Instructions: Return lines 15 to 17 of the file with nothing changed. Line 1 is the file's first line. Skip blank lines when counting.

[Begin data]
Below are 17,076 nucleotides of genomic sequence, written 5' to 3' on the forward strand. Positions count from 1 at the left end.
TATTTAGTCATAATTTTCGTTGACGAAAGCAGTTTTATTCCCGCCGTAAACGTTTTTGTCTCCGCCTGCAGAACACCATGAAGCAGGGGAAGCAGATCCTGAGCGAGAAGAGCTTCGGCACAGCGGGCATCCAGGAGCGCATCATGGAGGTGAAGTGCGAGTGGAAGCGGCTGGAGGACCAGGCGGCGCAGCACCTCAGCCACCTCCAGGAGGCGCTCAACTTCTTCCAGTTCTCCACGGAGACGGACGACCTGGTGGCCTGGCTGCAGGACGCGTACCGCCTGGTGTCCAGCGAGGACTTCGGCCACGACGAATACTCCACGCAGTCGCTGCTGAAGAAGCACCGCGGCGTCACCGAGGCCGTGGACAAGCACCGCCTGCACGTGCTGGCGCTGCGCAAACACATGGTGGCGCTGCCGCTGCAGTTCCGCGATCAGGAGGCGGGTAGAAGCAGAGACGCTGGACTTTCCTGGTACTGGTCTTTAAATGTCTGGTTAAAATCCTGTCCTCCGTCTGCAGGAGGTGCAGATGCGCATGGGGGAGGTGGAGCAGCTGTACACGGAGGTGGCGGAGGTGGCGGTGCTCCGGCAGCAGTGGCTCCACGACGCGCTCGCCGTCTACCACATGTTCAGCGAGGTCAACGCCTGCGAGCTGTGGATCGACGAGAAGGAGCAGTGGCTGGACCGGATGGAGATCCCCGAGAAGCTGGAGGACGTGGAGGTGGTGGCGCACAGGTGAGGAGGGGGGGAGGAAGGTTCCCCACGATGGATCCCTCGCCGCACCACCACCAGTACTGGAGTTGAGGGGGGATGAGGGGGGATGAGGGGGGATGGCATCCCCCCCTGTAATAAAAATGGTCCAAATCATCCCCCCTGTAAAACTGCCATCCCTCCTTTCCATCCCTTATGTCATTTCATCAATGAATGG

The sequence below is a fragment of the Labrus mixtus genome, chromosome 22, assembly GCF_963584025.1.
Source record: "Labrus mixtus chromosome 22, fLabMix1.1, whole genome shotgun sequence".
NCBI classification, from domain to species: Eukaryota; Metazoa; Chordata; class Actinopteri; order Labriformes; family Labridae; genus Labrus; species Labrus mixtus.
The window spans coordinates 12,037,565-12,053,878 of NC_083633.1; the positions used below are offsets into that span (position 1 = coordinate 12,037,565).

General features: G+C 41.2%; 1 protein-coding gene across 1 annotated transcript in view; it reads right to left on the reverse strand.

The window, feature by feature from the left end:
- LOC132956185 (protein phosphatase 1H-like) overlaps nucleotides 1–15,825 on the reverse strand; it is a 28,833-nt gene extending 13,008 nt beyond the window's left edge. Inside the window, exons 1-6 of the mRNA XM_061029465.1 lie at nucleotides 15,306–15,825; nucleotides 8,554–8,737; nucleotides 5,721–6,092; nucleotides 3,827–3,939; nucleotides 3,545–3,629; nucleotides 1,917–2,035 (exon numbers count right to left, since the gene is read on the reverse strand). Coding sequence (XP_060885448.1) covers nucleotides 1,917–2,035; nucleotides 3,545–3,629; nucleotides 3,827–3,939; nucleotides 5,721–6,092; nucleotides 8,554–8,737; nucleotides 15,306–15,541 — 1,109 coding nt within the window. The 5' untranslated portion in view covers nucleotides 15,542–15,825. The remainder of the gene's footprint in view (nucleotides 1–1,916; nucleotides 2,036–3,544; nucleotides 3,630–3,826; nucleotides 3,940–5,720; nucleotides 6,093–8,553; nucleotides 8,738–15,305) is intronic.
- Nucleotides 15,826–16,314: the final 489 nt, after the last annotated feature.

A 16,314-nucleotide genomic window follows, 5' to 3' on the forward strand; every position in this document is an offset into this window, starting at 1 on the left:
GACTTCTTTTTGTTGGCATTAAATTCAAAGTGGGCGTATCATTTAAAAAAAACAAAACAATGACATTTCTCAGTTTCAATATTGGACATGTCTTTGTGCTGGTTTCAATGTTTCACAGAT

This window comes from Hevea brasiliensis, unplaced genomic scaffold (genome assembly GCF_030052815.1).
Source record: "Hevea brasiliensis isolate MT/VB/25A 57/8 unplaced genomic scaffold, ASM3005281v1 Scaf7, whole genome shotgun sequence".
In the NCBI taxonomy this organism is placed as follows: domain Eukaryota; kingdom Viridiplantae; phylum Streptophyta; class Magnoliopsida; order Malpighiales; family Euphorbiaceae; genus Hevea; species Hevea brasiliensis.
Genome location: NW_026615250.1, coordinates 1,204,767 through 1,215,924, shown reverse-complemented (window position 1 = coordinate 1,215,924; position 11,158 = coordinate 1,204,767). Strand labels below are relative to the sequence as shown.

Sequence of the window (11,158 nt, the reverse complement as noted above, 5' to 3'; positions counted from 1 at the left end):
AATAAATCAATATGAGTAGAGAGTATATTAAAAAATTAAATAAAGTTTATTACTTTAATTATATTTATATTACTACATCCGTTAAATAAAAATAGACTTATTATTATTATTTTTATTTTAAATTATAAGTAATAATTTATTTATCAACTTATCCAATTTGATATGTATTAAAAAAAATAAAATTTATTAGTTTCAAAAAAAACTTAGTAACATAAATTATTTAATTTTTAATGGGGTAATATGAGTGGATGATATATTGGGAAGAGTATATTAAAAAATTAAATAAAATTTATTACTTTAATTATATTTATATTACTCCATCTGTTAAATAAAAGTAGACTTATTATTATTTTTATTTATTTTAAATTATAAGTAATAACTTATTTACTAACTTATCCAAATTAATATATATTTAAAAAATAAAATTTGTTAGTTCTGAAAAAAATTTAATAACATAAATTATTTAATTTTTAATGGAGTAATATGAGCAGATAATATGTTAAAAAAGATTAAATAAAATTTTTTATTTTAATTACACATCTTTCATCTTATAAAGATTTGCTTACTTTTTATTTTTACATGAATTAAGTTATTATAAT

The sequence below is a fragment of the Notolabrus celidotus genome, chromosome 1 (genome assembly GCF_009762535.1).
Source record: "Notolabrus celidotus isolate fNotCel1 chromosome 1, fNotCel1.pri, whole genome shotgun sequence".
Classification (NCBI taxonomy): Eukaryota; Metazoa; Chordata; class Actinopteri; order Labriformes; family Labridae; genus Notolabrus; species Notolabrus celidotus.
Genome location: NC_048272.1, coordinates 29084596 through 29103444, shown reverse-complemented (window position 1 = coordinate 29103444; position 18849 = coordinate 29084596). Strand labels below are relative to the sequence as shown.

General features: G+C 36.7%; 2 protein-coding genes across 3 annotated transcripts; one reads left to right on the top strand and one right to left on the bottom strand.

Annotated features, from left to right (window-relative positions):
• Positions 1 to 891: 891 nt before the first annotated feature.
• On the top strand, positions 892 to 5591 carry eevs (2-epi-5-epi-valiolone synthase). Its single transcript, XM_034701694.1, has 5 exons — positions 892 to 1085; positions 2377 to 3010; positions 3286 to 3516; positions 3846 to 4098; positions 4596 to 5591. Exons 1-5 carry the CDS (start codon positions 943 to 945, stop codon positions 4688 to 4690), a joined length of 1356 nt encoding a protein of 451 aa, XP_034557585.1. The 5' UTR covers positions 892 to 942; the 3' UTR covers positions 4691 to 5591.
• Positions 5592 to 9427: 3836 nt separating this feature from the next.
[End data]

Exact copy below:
In the NCBI taxonomy this organism is placed as follows: domain Eukaryota; kingdom Viridiplantae; phylum Streptophyta; class Magnoliopsida; order Malpighiales; family Euphorbiaceae; genus Hevea; species Hevea brasiliensis.
Genome location: NW_026615250.1, coordinates 1,204,767 through 1,215,924, shown reverse-complemented (window position 1 = coordinate 1,215,924; position 11,158 = coordinate 1,204,767). Strand labels below are relative to the sequence as shown.

Sequence of the window (11,158 nt, the reverse complement as noted above, 5' to 3'; positions counted from 1 at the left end):